Croatia as an Annex I country of the United Nations Framework Convention on Climate Change (UNFCCC) and a country that has pledged in the Annex of the Kyoto Protocol to reduce its greenhouse gases (GHG) emissions by 5% from the pre-transition level by the budget period 2008–12, will have to envisage a new energy strategy. Compared to the energy consumption collapse in some transitional countries like Russia and Ukraine, Croatia has passed through a relatively limited long term reduction of GHG emissions since 1990 because of higher efficiency of its pre-transition economy. It is expected that in case of business as usual scenario it will breach the Kyoto target in 2003 since the demand for energy will be high, especially as the income continues to rise, especially in domestic use for heating, for transport and for electricity generation. Several scenarios of developing energy system are compared from the point of view of GHG emissions. Business as usual scenario covers the planned gasification of coastal Croatia. In the transport sector no GHG reduction compared to the business as usual scenario is expected, unless there are technology innovations on global automotive industry level. The energy sector that will most probably be the most influenced by the UNFCCC objectives is electricity generation. Several scenarios are compared. The cost-effective scenario expects a mixture of coal and gas fired power plants to be built to satisfy the new demand and to replace the old power plants that are being decommissioned. More Kyoto friendly scenario envisages avoiding the construction of the most of the future fossil fuel power plants, while decommissioning the old ones as planned, and is compared to the others from the GHG emissions point of view. The conclusion is that by measures tackling only electricity generation it will not be possible to keep GHG emission under the Kyoto target level.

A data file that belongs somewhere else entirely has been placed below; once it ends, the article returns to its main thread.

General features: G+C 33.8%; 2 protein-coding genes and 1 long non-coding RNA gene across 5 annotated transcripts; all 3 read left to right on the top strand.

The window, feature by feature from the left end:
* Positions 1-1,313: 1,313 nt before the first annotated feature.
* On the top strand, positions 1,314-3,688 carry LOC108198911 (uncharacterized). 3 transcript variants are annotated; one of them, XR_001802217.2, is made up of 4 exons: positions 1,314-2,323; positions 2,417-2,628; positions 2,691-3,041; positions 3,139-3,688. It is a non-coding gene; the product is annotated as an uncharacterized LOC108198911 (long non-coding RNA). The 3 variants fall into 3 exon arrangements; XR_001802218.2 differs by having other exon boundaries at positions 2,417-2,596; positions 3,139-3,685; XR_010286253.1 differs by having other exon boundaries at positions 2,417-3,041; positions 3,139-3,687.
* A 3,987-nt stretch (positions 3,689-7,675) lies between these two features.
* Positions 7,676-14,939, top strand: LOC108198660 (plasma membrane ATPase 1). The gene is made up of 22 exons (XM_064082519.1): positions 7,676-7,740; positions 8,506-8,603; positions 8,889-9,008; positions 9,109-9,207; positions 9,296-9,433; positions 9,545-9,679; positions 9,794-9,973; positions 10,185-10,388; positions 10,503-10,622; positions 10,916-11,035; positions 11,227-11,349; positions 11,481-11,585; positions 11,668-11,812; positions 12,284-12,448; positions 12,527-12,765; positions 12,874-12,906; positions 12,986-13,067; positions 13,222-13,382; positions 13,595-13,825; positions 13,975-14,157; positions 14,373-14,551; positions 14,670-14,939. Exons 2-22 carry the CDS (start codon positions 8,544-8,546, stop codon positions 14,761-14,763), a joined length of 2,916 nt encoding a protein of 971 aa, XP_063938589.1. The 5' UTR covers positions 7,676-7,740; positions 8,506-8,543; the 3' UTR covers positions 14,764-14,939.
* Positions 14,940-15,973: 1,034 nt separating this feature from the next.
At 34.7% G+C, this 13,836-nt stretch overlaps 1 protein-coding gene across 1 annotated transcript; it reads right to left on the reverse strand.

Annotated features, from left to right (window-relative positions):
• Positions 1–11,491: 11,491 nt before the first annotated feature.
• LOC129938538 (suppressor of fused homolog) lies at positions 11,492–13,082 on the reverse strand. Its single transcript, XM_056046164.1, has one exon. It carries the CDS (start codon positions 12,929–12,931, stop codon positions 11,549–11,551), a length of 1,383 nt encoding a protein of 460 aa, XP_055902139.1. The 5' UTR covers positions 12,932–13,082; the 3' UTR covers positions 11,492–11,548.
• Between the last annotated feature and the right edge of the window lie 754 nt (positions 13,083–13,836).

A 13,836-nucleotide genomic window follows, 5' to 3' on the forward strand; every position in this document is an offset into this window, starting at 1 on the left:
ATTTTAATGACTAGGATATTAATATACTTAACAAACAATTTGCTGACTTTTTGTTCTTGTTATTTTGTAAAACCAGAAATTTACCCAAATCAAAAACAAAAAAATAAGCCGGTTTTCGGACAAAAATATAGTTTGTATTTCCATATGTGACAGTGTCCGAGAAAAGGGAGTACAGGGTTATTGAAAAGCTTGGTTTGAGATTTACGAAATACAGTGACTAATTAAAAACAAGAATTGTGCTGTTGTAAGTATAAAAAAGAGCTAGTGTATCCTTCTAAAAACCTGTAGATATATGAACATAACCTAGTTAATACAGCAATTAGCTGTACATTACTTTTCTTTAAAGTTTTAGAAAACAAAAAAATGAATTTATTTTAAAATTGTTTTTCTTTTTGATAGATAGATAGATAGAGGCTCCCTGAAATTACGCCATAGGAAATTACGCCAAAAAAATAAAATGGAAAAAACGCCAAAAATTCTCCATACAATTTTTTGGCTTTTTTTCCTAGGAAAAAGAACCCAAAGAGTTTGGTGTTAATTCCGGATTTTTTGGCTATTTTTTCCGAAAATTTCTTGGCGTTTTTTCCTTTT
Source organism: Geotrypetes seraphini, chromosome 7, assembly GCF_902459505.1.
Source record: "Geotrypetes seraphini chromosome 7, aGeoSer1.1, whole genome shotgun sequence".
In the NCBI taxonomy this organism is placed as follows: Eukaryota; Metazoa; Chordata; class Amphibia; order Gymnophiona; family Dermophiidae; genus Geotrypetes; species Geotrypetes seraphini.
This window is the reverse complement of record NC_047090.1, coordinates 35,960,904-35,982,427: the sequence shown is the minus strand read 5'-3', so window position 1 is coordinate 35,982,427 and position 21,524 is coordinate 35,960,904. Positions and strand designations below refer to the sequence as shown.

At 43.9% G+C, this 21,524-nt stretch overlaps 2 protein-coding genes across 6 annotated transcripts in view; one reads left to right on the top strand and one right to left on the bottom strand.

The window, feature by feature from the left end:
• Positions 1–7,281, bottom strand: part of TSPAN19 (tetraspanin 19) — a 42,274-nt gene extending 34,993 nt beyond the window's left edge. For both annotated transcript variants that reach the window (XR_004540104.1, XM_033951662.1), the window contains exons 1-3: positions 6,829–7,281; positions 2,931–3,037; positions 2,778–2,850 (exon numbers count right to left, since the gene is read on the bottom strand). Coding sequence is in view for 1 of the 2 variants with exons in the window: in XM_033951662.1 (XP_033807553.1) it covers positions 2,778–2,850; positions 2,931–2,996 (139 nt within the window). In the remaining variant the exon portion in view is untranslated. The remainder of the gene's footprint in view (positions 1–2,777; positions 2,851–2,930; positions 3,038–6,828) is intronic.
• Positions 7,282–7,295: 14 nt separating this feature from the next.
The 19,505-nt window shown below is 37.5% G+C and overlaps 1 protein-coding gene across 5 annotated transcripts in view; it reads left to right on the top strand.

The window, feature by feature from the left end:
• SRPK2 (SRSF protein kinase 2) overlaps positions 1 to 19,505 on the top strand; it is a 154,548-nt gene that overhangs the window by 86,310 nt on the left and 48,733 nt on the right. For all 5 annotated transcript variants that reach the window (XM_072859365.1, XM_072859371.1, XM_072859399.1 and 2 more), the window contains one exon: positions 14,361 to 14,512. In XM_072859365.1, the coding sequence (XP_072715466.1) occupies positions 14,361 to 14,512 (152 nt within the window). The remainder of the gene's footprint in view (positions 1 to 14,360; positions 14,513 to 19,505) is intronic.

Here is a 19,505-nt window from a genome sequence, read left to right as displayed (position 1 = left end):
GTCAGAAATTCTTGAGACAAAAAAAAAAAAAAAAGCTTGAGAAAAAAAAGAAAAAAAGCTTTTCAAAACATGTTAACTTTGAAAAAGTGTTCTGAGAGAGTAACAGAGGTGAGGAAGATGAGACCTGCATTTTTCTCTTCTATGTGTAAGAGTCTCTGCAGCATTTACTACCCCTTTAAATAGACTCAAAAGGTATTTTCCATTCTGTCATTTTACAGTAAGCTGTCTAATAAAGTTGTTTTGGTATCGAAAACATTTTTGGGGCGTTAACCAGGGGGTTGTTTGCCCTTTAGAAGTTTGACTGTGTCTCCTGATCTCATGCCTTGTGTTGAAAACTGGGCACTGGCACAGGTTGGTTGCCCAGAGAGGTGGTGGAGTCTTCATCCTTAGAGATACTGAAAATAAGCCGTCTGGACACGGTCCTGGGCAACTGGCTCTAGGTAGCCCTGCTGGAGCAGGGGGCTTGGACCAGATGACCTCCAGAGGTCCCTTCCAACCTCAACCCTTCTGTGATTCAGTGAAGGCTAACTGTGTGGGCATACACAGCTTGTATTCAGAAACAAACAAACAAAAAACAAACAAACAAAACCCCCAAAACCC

Weitere Kapitel dieses Buchs durch Wischen aufrufen
- Kyoto Protocol Objectives in Croatia Energy Planning
- Springer US
Systemische Notwendigkeit zur Weiterentwicklung von Hybridnetzen